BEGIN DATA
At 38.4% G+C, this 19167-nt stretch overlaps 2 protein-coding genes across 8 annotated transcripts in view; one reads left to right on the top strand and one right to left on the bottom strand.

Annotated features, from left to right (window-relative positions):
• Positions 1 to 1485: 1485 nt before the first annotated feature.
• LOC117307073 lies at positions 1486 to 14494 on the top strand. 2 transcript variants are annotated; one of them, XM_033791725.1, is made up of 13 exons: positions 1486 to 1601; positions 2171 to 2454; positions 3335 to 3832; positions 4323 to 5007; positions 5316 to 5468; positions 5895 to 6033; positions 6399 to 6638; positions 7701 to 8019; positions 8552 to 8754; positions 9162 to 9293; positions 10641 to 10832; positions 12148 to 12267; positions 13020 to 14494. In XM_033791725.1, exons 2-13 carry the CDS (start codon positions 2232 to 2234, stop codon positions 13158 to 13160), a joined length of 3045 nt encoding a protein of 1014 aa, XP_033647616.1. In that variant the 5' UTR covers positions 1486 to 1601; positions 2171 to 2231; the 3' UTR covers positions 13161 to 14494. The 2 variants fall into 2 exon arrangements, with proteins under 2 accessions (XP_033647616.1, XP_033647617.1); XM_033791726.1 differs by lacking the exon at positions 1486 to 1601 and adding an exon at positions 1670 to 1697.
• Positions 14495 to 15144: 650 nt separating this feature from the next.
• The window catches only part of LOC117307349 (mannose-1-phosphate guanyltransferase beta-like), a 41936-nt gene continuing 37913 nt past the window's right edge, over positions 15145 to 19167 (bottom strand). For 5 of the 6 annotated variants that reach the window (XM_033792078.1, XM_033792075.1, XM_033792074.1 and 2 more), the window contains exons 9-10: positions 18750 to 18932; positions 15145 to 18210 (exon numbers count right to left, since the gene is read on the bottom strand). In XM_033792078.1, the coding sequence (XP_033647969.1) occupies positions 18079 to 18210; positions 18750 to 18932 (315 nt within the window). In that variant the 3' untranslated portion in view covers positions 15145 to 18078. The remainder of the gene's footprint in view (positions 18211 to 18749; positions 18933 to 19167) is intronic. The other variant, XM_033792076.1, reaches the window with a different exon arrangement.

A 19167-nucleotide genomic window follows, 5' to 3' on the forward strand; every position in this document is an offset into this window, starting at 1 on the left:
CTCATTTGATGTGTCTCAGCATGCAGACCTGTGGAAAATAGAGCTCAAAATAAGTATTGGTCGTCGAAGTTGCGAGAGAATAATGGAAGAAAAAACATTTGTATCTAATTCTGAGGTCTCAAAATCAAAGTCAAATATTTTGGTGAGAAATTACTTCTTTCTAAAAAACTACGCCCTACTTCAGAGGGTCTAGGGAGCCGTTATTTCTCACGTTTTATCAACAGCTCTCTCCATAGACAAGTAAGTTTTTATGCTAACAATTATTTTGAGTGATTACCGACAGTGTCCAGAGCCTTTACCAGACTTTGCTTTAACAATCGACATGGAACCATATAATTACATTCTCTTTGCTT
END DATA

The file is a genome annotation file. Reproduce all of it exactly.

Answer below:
At 38.4% G+C, this 19167-nt stretch overlaps 2 protein-coding genes across 8 annotated transcripts in view; one reads left to right on the top strand and one right to left on the bottom strand.

Annotated features, from left to right (window-relative positions):
• Positions 1 to 1485: 1485 nt before the first annotated feature.
• LOC117307073 lies at positions 1486 to 14494 on the top strand. 2 transcript variants are annotated; one of them, XM_033791725.1, is made up of 13 exons: positions 1486 to 1601; positions 2171 to 2454; positions 3335 to 3832; positions 4323 to 5007; positions 5316 to 5468; positions 5895 to 6033; positions 6399 to 6638; positions 7701 to 8019; positions 8552 to 8754; positions 9162 to 9293; positions 10641 to 10832; positions 12148 to 12267; positions 13020 to 14494. In XM_033791725.1, exons 2-13 carry the CDS (start codon positions 2232 to 2234, stop codon positions 13158 to 13160), a joined length of 3045 nt encoding a protein of 1014 aa, XP_033647616.1. In that variant the 5' UTR covers positions 1486 to 1601; positions 2171 to 2231; the 3' UTR covers positions 13161 to 14494. The 2 variants fall into 2 exon arrangements, with proteins under 2 accessions (XP_033647616.1, XP_033647617.1); XM_033791726.1 differs by lacking the exon at positions 1486 to 1601 and adding an exon at positions 1670 to 1697.
• Positions 14495 to 15144: 650 nt separating this feature from the next.
• The window catches only part of LOC117307349 (mannose-1-phosphate guanyltransferase beta-like), a 41936-nt gene continuing 37913 nt past the window's right edge, over positions 15145 to 19167 (bottom strand). For 5 of the 6 annotated variants that reach the window (XM_033792078.1, XM_033792075.1, XM_033792074.1 and 2 more), the window contains exons 9-10: positions 18750 to 18932; positions 15145 to 18210 (exon numbers count right to left, since the gene is read on the bottom strand). In XM_033792078.1, the coding sequence (XP_033647969.1) occupies positions 18079 to 18210; positions 18750 to 18932 (315 nt within the window). In that variant the 3' untranslated portion in view covers positions 15145 to 18078. The remainder of the gene's footprint in view (positions 18211 to 18749; positions 18933 to 19167) is intronic. The other variant, XM_033792076.1, reaches the window with a different exon arrangement.

A 19167-nucleotide genomic window follows, 5' to 3' on the forward strand; every position in this document is an offset into this window, starting at 1 on the left:
CTCATTTGATGTGTCTCAGCATGCAGACCTGTGGAAAATAGAGCTCAAAATAAGTATTGGTCGTCGAAGTTGCGAGAGAATAATGGAAGAAAAAACATTTGTATCTAATTCTGAGGTCTCAAAATCAAAGTCAAATATTTTGGTGAGAAATTACTTCTTTCTAAAAAACTACGCCCTACTTCAGAGGGTCTAGGGAGCCGTTATTTCTCACGTTTTATCAACAGCTCTCTCCATAGACAAGTAAGTTTTTATGCTAACAATTATTTTGAGTGATTACCGACAGTGTCCAGAGCCTTTACCAGACTTTGCTTTAACAATCGACATGGAACCATATAATTACATTCTCTTTGCTT